How big can penalties be?
Often the penalty of a fixed rate mortgage will be the best reason to select a variable rate mortgage. Some penalties on fixed rate mortgages can be HUGE depending on the lender and the product that you sign up for.
The highest one i have seen a client quoted in 2021 was $37k.... yup, $37k to break a mortgage they paid on time every month that their bank put them in and told them it was the "least risky" mortgage (a 5 year fixed). These people were selling their home and needed a new mortgage but no longer qualified with their current lender due to a job change. So the bank would not port their mortgage. They were forced to break the mortgage hand over $37k to the bank in the process.
Typically you will see higher penalties on any fixed rate product where the lender uses a posted rate to calculate their Interest Rate Differential (IRD) penalty. This is the penalty you trigger when you break your mortgage part way through the term that you signed up for.
For these penalties alone one would argue that a variable rate mortgage that only has a 3 months interest penalty should be the one labelled "least risky" mortgage in Canada.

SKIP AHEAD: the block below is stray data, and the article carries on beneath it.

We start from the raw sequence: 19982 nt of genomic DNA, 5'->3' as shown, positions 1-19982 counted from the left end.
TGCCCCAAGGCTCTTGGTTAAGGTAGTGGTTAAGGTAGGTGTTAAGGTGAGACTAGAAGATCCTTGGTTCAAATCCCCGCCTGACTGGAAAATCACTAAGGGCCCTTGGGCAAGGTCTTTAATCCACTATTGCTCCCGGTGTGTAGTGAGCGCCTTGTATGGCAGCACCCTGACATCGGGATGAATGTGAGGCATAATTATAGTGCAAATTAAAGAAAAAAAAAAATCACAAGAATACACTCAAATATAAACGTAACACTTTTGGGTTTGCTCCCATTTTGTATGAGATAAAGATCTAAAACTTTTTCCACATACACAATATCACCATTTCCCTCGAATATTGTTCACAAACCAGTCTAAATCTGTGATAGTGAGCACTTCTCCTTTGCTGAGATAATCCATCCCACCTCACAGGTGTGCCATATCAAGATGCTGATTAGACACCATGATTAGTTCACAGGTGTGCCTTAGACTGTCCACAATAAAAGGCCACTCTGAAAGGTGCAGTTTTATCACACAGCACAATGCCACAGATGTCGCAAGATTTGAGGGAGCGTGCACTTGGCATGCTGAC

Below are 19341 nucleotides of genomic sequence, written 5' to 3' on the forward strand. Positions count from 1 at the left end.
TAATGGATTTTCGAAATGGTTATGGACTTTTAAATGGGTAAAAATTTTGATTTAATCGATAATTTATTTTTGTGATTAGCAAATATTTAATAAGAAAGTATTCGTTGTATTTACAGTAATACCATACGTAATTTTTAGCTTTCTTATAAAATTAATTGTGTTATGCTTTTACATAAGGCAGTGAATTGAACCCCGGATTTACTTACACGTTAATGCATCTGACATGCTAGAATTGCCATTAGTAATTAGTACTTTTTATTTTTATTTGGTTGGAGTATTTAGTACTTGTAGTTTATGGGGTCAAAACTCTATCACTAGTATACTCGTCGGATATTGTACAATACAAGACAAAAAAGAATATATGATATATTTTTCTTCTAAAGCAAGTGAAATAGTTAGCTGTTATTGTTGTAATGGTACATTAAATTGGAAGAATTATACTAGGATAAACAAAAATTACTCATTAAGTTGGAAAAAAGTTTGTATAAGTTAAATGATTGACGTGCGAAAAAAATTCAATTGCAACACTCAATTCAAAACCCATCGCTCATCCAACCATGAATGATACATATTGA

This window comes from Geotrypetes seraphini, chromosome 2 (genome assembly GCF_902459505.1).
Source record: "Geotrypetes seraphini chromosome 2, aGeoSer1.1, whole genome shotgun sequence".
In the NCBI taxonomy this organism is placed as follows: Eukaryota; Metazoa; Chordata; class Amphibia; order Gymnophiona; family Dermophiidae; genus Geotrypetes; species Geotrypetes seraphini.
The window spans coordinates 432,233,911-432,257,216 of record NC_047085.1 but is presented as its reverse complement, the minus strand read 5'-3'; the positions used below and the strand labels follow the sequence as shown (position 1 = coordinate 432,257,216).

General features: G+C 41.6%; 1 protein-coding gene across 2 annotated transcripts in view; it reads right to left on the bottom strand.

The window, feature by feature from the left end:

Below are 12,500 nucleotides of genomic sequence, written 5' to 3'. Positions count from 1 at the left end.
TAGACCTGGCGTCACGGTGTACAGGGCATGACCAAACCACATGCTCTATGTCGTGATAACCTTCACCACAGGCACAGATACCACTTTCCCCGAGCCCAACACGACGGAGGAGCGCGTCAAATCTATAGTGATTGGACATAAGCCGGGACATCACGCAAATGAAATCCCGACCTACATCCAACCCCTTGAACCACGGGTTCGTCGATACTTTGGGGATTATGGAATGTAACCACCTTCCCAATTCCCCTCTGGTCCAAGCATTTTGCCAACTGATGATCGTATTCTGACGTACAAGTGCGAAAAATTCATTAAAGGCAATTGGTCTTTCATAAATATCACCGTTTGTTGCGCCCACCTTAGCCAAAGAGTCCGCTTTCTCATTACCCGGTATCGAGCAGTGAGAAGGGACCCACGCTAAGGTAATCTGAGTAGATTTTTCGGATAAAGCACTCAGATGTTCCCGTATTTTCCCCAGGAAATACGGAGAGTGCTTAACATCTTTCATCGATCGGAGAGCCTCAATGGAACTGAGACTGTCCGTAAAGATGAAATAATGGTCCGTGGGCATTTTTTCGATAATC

To give you an idea of what these penalties might look like if we are comparing apples to apples.... we had a property we sold and did not have another property to port the mortgage to. The balance was about $300k left on the mortgage. The penalty I had to pay on my 5 year fixed mortgage was $18k.... $18k.... on a house that $15k was my whole down payment when I bought it! Yes, we had to give more in a penalty to my bank than what we had originally saved to buy the house in the first place. for nothing. Really, it was because we were young and didn't plan for the "what ifs" and didn't really read the fine print in our mortgage contract at all (clearly this was before I did this for a living). Anyways.... if this mortgage had been with a lender who did not use a posted rate in their IRD penalty this cost to break our mortgage would have been $2500. Lastly, if it had been in a variable rate mortgage it would have been less than $1500.
What is the moral of the story? Read the fine print of your mortgage contract.... or be working with someone who will read if for you like me!